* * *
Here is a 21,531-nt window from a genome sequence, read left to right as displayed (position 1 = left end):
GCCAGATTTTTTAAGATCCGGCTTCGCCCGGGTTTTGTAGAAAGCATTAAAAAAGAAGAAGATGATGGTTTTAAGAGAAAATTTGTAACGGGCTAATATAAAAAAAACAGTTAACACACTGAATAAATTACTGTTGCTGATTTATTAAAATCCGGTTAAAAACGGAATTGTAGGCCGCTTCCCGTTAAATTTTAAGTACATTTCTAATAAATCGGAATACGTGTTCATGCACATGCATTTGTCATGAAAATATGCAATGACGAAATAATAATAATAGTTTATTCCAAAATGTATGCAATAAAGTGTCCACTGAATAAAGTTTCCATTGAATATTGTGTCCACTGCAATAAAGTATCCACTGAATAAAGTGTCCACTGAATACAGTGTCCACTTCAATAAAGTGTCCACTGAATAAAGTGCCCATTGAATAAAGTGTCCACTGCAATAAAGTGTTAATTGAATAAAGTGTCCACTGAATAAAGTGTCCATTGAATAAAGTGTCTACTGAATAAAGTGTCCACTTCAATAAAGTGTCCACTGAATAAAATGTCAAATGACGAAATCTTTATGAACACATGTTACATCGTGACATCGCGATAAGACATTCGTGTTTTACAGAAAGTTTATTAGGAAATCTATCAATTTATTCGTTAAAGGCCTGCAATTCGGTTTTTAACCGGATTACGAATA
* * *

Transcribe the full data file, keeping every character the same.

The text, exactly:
Here is a 21,531-nt window from a genome sequence, read left to right as displayed (position 1 = left end):
GCCAGATTTTTTAAGATCCGGCTTCGCCCGGGTTTTGTAGAAAGCATTAAAAAAGAAGAAGATGATGGTTTTAAGAGAAAATTTGTAACGGGCTAATATAAAAAAAACAGTTAACACACTGAATAAATTACTGTTGCTGATTTATTAAAATCCGGTTAAAAACGGAATTGTAGGCCGCTTCCCGTTAAATTTTAAGTACATTTCTAATAAATCGGAATACGTGTTCATGCACATGCATTTGTCATGAAAATATGCAATGACGAAATAATAATAATAGTTTATTCCAAAATGTATGCAATAAAGTGTCCACTGAATAAAGTTTCCATTGAATATTGTGTCCACTGCAATAAAGTATCCACTGAATAAAGTGTCCACTGAATACAGTGTCCACTTCAATAAAGTGTCCACTGAATAAAGTGCCCATTGAATAAAGTGTCCACTGCAATAAAGTGTTAATTGAATAAAGTGTCCACTGAATAAAGTGTCCATTGAATAAAGTGTCTACTGAATAAAGTGTCCACTTCAATAAAGTGTCCACTGAATAAAATGTCAAATGACGAAATCTTTATGAACACATGTTACATCGTGACATCGCGATAAGACATTCGTGTTTTACAGAAAGTTTATTAGGAAATCTATCAATTTATTCGTTAAAGGCCTGCAATTCGGTTTTTAACCGGATTACGAATA